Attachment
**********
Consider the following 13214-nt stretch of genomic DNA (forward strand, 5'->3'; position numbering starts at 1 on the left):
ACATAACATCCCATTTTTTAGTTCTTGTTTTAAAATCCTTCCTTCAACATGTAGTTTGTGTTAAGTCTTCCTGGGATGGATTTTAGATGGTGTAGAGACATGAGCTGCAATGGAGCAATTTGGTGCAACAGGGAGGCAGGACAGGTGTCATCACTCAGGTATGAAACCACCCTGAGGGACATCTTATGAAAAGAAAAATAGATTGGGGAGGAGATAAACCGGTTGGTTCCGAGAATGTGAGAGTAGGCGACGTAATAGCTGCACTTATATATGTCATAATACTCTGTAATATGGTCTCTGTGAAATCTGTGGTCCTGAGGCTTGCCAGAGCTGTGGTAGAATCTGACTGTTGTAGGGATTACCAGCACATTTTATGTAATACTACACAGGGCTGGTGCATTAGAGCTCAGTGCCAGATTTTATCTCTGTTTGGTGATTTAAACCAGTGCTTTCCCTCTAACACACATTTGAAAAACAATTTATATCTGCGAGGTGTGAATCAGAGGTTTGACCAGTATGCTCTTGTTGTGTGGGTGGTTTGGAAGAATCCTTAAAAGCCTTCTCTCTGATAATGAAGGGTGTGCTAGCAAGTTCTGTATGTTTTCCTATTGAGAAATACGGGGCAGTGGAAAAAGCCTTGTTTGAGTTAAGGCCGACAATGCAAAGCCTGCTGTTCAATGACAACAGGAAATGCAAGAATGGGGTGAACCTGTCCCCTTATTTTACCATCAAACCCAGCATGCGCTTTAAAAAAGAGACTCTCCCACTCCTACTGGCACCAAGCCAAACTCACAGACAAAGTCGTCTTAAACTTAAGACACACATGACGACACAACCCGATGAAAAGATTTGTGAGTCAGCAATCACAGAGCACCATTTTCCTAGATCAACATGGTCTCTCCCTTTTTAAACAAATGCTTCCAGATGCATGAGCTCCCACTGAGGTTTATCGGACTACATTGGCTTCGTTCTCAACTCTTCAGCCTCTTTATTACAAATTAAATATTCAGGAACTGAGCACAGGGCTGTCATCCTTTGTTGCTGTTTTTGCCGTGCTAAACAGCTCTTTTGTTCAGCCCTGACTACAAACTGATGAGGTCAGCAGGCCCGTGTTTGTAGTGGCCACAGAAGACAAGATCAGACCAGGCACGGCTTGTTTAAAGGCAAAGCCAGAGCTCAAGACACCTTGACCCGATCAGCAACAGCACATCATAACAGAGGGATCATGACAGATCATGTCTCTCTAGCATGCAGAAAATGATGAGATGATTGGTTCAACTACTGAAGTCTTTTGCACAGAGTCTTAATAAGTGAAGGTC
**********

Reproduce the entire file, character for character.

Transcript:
Consider the following 13214-nt stretch of genomic DNA (forward strand, 5'->3'; position numbering starts at 1 on the left):
ACATAACATCCCATTTTTTAGTTCTTGTTTTAAAATCCTTCCTTCAACATGTAGTTTGTGTTAAGTCTTCCTGGGATGGATTTTAGATGGTGTAGAGACATGAGCTGCAATGGAGCAATTTGGTGCAACAGGGAGGCAGGACAGGTGTCATCACTCAGGTATGAAACCACCCTGAGGGACATCTTATGAAAAGAAAAATAGATTGGGGAGGAGATAAACCGGTTGGTTCCGAGAATGTGAGAGTAGGCGACGTAATAGCTGCACTTATATATGTCATAATACTCTGTAATATGGTCTCTGTGAAATCTGTGGTCCTGAGGCTTGCCAGAGCTGTGGTAGAATCTGACTGTTGTAGGGATTACCAGCACATTTTATGTAATACTACACAGGGCTGGTGCATTAGAGCTCAGTGCCAGATTTTATCTCTGTTTGGTGATTTAAACCAGTGCTTTCCCTCTAACACACATTTGAAAAACAATTTATATCTGCGAGGTGTGAATCAGAGGTTTGACCAGTATGCTCTTGTTGTGTGGGTGGTTTGGAAGAATCCTTAAAAGCCTTCTCTCTGATAATGAAGGGTGTGCTAGCAAGTTCTGTATGTTTTCCTATTGAGAAATACGGGGCAGTGGAAAAAGCCTTGTTTGAGTTAAGGCCGACAATGCAAAGCCTGCTGTTCAATGACAACAGGAAATGCAAGAATGGGGTGAACCTGTCCCCTTATTTTACCATCAAACCCAGCATGCGCTTTAAAAAAGAGACTCTCCCACTCCTACTGGCACCAAGCCAAACTCACAGACAAAGTCGTCTTAAACTTAAGACACACATGACGACACAACCCGATGAAAAGATTTGTGAGTCAGCAATCACAGAGCACCATTTTCCTAGATCAACATGGTCTCTCCCTTTTTAAACAAATGCTTCCAGATGCATGAGCTCCCACTGAGGTTTATCGGACTACATTGGCTTCGTTCTCAACTCTTCAGCCTCTTTATTACAAATTAAATATTCAGGAACTGAGCACAGGGCTGTCATCCTTTGTTGCTGTTTTTGCCGTGCTAAACAGCTCTTTTGTTCAGCCCTGACTACAAACTGATGAGGTCAGCAGGCCCGTGTTTGTAGTGGCCACAGAAGACAAGATCAGACCAGGCACGGCTTGTTTAAAGGCAAAGCCAGAGCTCAAGACACCTTGACCCGATCAGCAACAGCACATCATAACAGAGGGATCATGACAGATCATGTCTCTCTAGCATGCAGAAAATGATGAGATGATTGGTTCAACTACTGAAGTCTTTTGCACAGAGTCTTAATAAGTGAAGGTC